February 5, 2015, Thursday — The Peril the Pope Fears

“I advise you to read it.” —Pope Francis, to the Vatican press corps, during a press conference on the papal airplane on January 19, flying back from the Philippines, referring to the novel by the British Catholic convert from Anglicanism, Monsignor Robert Hugh Benson, The Lord of the World (1907)

On January 19, on the airplane returning from his trip to the Philippines, Pope Francis gave a long press conference to the representatives of the world’s media traveling with him on the airplane.

Among the points that Francis made was the need to read a certain book to understand better what is happening, politically and culturally and spiritually, in our world today.

He said, in response to a journalist’s question:

“There is a book, excuse me but I’ll make a commercial, there is a book that maybe is a bit heavy at the beginning because it was written in 1903 in London. It is a book that at that time, the writer had seen this drama of ideological colonization and wrote in that book. It is called The Lord of the Earth, or The Lord of the World. One of those. The author is (Robert Hugh) Benson, written in 1903. I advise you to read it. Reading it, you’ll understand well what I mean by ideological colonization.”

The Pope’s recommendation of The Lord of the World is the topic of my editorial for the February issue of Inside the Vatican magazine (text below; to subscribe to the magazine, call 1-800-789-9494.)

First, two brief notes, one on the publication date of the novel, the second on other mentions of this same work by Pope Benedict XVI and Pope Francis.

(1) On the date of the writing of the book.

Pope Francis says here that it was written “in 1903.” However, the Pope — who was speaking off the cuff, without notes, and after a week-long journey to Sri Lanka and the Philippines — mis-remembered the date.

Benson had the idea for the book in 1905, wrote it during 1906, and published it in 1907.

Benson’s biographer, Fr. Cyril Martindale, says that Benson had the idea for Lord of the World while he was a Catholic chaplain at Cambridge University. Benson first mentions the book in a letter to his mother on December 16, 1905: “I have an idea for a book so vast and tremendous that I daren’t think about it…. mix up Saint-Simon, Russia breaking loose, Napoleon, Evan Roberts, the Pope and Antichrist…”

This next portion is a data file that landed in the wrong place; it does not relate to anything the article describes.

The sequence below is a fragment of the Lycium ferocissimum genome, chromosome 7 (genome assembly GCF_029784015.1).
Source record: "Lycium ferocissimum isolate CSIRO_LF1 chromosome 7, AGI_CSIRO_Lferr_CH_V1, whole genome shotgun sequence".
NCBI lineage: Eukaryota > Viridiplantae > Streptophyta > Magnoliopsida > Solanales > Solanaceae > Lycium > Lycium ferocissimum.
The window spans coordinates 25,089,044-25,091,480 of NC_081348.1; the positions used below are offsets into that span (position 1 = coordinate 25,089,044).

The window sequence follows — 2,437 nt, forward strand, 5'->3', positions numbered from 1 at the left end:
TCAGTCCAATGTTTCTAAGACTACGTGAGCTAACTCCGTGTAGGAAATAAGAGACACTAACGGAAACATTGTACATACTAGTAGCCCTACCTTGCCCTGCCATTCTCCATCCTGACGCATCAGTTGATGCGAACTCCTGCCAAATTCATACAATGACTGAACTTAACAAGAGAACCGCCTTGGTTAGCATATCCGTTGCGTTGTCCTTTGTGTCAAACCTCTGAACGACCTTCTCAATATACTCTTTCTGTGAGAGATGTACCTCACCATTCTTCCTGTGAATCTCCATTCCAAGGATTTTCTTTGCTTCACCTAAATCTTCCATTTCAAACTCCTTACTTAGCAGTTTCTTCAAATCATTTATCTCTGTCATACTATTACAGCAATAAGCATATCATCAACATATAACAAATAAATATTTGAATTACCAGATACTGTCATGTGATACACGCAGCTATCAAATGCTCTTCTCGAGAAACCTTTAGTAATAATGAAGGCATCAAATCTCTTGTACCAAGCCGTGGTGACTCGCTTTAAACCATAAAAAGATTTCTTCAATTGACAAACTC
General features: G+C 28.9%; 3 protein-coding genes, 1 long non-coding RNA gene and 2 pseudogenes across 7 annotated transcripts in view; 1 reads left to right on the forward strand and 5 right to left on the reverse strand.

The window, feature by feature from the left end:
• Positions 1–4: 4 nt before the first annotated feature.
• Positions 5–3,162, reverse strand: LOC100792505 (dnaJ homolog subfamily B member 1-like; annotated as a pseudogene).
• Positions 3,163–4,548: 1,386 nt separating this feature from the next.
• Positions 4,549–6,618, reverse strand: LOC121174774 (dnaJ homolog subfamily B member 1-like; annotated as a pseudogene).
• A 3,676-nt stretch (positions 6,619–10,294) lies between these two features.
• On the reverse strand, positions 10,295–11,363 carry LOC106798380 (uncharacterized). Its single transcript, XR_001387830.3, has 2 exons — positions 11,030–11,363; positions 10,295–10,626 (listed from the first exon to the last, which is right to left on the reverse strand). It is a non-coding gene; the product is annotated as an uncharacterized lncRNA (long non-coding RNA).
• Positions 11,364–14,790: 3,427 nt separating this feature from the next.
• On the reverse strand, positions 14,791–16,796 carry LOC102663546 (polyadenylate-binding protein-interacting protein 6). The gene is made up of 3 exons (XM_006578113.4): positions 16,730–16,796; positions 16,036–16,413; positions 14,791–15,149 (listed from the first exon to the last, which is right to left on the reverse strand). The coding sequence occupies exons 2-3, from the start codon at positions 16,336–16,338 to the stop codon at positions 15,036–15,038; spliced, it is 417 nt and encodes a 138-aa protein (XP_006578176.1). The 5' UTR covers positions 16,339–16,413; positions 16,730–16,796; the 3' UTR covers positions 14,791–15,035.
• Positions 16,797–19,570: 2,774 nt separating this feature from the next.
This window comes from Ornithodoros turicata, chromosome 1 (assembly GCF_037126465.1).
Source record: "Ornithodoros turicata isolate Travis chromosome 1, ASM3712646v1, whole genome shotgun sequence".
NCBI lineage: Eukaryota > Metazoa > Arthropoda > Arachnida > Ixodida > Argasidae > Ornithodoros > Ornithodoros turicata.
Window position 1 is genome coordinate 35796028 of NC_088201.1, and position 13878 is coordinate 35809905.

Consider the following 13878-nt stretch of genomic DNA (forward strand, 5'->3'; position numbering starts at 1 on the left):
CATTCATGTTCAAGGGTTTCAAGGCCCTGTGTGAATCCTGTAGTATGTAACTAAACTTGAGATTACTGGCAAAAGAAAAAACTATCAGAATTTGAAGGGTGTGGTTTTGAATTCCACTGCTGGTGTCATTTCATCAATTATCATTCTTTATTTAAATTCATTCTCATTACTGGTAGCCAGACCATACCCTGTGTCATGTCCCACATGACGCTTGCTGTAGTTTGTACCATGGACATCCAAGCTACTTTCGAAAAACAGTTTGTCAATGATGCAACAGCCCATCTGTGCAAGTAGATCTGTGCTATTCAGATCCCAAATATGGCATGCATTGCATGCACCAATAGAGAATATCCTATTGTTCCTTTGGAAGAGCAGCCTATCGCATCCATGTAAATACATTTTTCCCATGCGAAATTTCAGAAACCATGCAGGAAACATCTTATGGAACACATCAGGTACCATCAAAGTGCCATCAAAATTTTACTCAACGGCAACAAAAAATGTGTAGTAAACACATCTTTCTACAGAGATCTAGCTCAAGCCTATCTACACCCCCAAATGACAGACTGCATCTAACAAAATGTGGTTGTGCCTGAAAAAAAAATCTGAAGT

In a letter to his friend and literary mentor Frederick Rolfe on January 19, 1906, Benson writes, “Anti-Christ is beginning to obsess me. If it is ever written, it will be a BOOK. How much do you know about the Freemasons? Socialism?… Oh! If I dare to write all that I think! In any case, it will take years.”

But it did not takes years. On May 16, 1906, Benson writes in his diary, “Anti-Christ is going forward; and Rome is about to be destroyed.”

On June 28, 1906, he again writes in his diary, “I HAVE FINISHED ANTI-CHRIST. And really there is no more to be said. Of course I am nervous about the last chapter — it is what one may call just a trifle ambitious to describe the End of the World. (No!) But it has been done.”

(2) On the other citations of this book by Pope Francis and Pope Benedict XVI:

At 9:09 p.m. on September 11, 1990 (precisely 11 years to the day prior to the attacks which brought down the World Trade Center towers in New York City, September 11, 2001) — US President George H. W. Bush made an important speech to a joint session of the the US Congress regarding the looming war in the Persian Gulf. In that speech, he for the first time used the famous phrase “new world order” to describe what he saw as the overarching foreign policy goal of the United States. Bush said: